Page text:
Southbury, Canaan dispatch centers to close
State police to consolidate operations in Litchfield
BY KURT MOFFETT REPUBLICAN-AMERICAN
The consolidation of the state police dispatching centers at Troop B in Canaan and Troop A in Southbury into facilities at Troop L in Litchfield will not happen by Jan. 1 as originally planned.
State Police Col. Danny R. Stebbins said Monday that work has begun at Troop L to triple the number of consoles from two to six, but there is no date as to when Troop B's dispatching services will be moved to Litchfield. Troop B will be the first to move because it is the smallest troop and has the lowest call volume.
"We would like to see it as quickly as possible, but it's not a question of time, it's doing it right," he said.
Once Troop B's dispatching services are operating smoothly at the new location, then Troop A's will be moved, Stebbins said. The two barracks will not close. He could not say for certain that the state will not lay off staff, but said he would prefer that no one loses a job.
The dispatching change is part of an overall cost-saving plan the state Department of Emergency Services and Public Protection submitted to Gov. Dannel P. Malloy's administration. The original proposal released over the summer estimated $2 million in savings by eliminating trooper and dispatcher jobs, as well as the consolidation of dispatching.
The unions representing dispatchers and state troopers have concerns about the consolidation, and called a news conference Monday at the Elton Hotel in Waterbury to address them.
Larry Dorman, spokesman for the American Federation of State, County and Municipal Employees Council 4, said the news conference was called for two main reasons -- the scheduling of a legislative hearing on Jan. 18 regarding the centralization of dispatching and the two storms that hit Connecticut in recent months -- Hurricane Irene in August and the Oct. 29 snowstorm.
"The last thing we need happening is barracks being shuttered, workers being sent all over the state in response to calls, it just doesn't make sense," he said.
Jeff Scanlon, a staff representative for Council 4, said while there are contractual obligations that will need to be resolved, dispatchers also have concerns about providing adequate public safety. Reassigning dispatchers to areas they are not familiar with might delay the time an officer arrives at an emergency.
Stebbins said dispatchers will be required to expand their knowledge of other areas they will be responsible for and will have access to data, maps, equipment and other references to help them.
Andrew Matthews, president of the state police union, said his members are concerned about the distances troopers will have to travel to either transport prisoners or respond to calls and citizens seeking help. He said it is 25 miles from Troop B to Troop L and 35 miles from the Hartland-Granby line -- the eastern border of the Troop B territory.
Matthews said the travel time and the processing of prisoners could increase response times and cost the state more money in overtime payments.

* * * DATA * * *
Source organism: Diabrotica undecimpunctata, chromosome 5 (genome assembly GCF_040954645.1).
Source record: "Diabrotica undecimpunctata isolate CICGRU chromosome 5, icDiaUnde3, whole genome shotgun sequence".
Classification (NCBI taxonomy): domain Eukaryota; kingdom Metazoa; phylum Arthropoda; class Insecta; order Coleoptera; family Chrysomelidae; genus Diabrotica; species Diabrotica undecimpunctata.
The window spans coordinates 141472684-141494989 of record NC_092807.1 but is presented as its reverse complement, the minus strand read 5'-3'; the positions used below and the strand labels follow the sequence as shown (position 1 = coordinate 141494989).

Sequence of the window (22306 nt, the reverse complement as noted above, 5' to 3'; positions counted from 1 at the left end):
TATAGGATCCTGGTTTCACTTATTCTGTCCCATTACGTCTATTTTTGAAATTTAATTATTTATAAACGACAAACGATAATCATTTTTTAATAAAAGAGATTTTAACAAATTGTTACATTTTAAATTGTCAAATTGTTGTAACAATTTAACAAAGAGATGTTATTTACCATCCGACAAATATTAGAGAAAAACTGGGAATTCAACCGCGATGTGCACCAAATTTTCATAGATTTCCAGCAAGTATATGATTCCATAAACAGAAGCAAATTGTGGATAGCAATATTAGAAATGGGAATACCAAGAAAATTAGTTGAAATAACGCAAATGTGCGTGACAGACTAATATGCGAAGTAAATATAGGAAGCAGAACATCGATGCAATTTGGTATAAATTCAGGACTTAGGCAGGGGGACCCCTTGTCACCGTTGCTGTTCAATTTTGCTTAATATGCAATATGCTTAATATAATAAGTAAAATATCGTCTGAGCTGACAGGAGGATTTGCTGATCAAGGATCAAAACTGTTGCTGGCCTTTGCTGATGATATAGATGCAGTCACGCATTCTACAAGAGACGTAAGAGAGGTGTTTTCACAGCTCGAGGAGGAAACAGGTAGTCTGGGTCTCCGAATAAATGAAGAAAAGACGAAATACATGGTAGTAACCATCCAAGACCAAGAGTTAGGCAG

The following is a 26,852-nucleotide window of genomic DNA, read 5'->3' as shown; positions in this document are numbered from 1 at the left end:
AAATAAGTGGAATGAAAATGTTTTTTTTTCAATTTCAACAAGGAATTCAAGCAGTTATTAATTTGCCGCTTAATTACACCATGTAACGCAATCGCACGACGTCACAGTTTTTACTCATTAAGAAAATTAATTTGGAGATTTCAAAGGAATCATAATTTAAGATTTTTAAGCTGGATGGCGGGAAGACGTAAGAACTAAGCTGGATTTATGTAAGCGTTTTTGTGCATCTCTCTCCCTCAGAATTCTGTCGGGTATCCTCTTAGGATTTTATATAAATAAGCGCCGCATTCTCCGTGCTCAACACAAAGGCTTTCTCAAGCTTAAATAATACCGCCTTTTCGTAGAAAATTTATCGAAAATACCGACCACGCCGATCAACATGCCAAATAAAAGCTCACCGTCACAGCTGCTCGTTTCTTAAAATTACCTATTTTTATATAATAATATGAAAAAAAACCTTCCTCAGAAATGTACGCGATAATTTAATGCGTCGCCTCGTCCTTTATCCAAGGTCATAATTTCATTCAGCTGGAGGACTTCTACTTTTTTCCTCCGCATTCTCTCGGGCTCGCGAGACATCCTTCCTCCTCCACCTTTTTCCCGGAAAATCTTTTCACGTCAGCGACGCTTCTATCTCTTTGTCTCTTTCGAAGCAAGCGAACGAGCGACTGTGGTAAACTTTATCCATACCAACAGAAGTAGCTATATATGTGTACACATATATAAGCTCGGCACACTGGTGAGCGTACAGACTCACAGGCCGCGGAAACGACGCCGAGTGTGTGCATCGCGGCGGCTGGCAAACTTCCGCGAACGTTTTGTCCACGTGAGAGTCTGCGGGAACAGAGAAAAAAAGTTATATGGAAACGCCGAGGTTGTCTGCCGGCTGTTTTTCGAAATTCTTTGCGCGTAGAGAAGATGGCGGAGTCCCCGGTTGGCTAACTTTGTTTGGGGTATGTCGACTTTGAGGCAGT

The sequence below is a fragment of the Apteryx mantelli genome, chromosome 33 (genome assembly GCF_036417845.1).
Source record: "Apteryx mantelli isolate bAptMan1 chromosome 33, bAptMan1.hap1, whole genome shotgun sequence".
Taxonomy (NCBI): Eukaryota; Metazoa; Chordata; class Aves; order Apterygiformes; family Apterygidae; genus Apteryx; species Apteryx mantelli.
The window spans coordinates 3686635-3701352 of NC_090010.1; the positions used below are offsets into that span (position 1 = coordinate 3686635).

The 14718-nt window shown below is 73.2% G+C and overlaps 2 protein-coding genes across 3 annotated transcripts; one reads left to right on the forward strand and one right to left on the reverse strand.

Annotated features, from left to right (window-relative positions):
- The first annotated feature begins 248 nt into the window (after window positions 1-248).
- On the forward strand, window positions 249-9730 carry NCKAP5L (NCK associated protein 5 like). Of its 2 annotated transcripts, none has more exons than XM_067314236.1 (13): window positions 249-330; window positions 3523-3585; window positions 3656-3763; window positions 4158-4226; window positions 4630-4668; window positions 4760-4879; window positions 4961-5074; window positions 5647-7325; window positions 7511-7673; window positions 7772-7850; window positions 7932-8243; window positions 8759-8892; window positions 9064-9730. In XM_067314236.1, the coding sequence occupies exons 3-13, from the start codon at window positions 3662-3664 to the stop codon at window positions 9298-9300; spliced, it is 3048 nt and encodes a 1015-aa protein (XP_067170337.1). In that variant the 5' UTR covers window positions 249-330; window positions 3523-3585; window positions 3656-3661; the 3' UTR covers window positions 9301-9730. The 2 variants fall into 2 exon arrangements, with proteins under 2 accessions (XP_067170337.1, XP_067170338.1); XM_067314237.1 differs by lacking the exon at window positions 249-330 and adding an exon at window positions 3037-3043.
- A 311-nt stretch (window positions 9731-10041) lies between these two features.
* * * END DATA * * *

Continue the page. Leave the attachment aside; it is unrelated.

"It sounds good when you talk about consolidation and saving the taxpayers money, merge troops, but what they don't talk about is the cost to implement it," he said. "They don't want to talk about the hidden costs if we were to regionalize."
Currently, a trooper works with a dispatcher during each eight-hour shift at Troops A, B and L. Stebbins said that will no longer be the case, as the troopers will be required to go on patrol. Having more troopers on patrol should reduce overtime costs, he said.
A trooper's salary, benefits and vehicle costs on average $150,000 a year, he said. Dispatchers cost about half that.
"The goal is to have dispatchers do the dispatching and troopers do the patrol work," he said, adding that state financial personnel estimate that there is $50,000 in overtime savings for every trooper that is added to patrol.
Stebbins said troopers will not be required to have someone at Troop B 24 hours per day. The plan is to install call boxes that citizens can use to call a dispatcher who can contact a trooper to come to the barracks.
State police have also entered into an agreement with the judicial marshals that will forbid those barracks from holding prisoners overnight or on weekends unless absolutely necessary.
"We're not set up to do that anyway," he said. "We don't have recreation, we don't have kitchens, we don't have food, we don't have visitation."
Judicial marshals will also be able to contact troopers at any time via radios and GPS.
"This is not just a state police change. This is a state agency change," Stebbins said. "We're going to be providing some communication services to them. We'll be able to see where they are and they can see where we are. So it's an officer safety issue. It's a much bigger program than just regionalization up there. It's a good thing. It should've been done a long time ago."
Stebbins said consolidating dispatchers will put less pressure on them to take 911 and administrative calls, watch prisoners and stay in contact with troopers and give administrators more flexibility in staffing. Dispatchers will be assigned based on need rather than contractual obligations.
The goal is to reduce the number of dispatch centers gradually from 12 to five. Stebbins said one centralized center is still a possibility in the distant future.